The LEED-Silver (pending) hospital houses a world-class burn treatment unit. Trellis canopies and terra-cotta screening protect burn patients from direct sun exposure while mitigating heat gain but allowing views of the landscape. Drought-resistant native plantings, a marsh-like retention pond, and planned bioswales and healing garden manage 100% rainwater on site. Interstitial mechanical spaces accommodate future changes without disrupting patient care or requiring costly, wasteful renovation. Patient surveys show 90% satisfaction.

Architect(s): RTKL Associates
Project Type: Health Care – Hospital Inpatient
Third-Party Rating: LEED Silver
Project Category: New Construction
Project Site: Previously Developed Land
Completion Date: September 2011
Project Cost: $517 million
Project Size: 750,000 sq. ft.
Location: San Antonio, Texas


This Veterans Affairs project exhibits a strong sensibility to sustainable practice throughout its high-intensity program, comprised of in-patient beds, a national burn center and a surgical research center. The site location is dictated by the presence of a current medical complex in central Texas, which complicates attaining the energy savings that are already difficult to achieve in a major hospital. The architecture, while sympathetic to the existing complex, expands the vocabulary to be inclusive of various shading devices that promote energy savings goals while still allowing for views from and into the hospital. Natural lighting is accepted as a part of the healing process, which is important for occupants of this type of facility. The site planning and landscape complement each other as additional aspects of a healing environment. San Antonio is one of the most challenging climates in the United States for cooling and dehumidification, but this project thoughtfully and efficiently conditions the spaces for optimal comfort.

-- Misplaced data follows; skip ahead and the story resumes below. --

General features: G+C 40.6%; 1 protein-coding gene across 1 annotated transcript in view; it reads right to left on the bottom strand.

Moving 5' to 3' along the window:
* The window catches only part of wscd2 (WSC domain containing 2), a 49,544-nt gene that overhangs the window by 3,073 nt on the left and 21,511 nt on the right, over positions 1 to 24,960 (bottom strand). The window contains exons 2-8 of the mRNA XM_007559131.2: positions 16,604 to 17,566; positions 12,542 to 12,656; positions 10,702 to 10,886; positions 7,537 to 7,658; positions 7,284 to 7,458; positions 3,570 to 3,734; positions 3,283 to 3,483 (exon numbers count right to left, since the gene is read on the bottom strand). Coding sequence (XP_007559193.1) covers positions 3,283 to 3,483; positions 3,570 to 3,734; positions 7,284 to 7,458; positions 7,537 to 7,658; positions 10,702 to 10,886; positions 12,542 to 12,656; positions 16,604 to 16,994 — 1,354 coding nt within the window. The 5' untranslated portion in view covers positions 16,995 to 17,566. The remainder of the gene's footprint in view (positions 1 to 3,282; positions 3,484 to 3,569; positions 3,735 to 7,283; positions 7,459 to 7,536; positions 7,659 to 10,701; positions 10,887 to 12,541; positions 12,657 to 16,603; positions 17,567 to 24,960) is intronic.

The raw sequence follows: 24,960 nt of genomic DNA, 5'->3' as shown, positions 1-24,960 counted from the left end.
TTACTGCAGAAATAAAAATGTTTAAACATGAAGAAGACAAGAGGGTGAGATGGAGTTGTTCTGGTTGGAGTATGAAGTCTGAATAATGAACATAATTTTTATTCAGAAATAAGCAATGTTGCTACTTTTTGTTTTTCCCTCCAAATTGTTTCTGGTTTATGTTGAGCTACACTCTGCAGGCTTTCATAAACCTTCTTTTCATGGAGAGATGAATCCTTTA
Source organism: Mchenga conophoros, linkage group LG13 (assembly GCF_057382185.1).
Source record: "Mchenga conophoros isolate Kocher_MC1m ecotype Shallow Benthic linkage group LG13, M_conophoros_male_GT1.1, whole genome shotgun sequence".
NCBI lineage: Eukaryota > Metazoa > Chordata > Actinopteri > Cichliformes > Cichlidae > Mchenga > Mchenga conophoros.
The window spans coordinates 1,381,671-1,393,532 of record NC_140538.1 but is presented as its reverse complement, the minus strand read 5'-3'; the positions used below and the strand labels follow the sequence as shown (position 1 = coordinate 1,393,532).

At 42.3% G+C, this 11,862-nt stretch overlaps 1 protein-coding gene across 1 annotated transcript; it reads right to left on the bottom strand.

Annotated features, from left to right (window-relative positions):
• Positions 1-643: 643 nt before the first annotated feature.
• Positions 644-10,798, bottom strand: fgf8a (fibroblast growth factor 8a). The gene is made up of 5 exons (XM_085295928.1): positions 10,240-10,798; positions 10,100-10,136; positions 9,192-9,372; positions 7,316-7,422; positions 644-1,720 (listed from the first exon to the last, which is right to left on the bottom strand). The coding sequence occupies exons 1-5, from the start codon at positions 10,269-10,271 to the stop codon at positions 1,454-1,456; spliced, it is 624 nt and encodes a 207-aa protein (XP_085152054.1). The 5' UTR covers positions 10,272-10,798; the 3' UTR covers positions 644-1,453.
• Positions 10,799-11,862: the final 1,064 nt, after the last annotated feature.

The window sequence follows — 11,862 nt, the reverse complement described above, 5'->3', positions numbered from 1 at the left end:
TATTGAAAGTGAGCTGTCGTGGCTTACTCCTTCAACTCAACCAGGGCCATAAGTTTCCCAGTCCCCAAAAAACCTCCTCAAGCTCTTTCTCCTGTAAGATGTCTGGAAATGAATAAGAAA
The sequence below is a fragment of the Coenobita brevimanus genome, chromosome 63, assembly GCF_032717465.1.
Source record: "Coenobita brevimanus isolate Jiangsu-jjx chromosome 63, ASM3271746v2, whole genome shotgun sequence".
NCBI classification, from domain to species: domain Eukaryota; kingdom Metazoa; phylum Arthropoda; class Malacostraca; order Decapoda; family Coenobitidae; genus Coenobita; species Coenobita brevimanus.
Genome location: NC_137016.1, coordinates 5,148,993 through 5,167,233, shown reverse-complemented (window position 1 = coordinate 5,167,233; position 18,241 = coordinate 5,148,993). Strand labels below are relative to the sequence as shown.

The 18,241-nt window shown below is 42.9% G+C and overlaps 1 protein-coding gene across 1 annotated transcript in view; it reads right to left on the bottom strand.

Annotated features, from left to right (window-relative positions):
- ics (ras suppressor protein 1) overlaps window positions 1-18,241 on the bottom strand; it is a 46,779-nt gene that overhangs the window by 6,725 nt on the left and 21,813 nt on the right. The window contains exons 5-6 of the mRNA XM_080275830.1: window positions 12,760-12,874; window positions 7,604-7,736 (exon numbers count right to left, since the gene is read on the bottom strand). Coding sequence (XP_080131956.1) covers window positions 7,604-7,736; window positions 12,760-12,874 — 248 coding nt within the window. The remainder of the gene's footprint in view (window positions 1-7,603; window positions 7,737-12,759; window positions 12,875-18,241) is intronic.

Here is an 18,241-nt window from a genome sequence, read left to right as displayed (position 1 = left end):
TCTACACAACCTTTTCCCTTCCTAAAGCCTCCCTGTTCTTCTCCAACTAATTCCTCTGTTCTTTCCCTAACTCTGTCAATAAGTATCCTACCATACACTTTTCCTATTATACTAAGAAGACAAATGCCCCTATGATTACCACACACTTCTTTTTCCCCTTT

• Estimated % of occupants using public transit/cycling/walking: 25%
  • Daylighting at levels that allow lights to be off before nightfall: 13%
  • Lighting power density (watts per square-foot): 1.23 watts/sq.ft.
  • Outdoor views: 32%
  • Reduction of regulated potable water: 20%
  • Total EUI (kBtu per square-foot per year): 161
  • Net EUI (kBtu per square-foot per year): 161
  • Percent reduction from National Median EUI for Building Type: 23%

View in the ARCHITECTproject gallery >>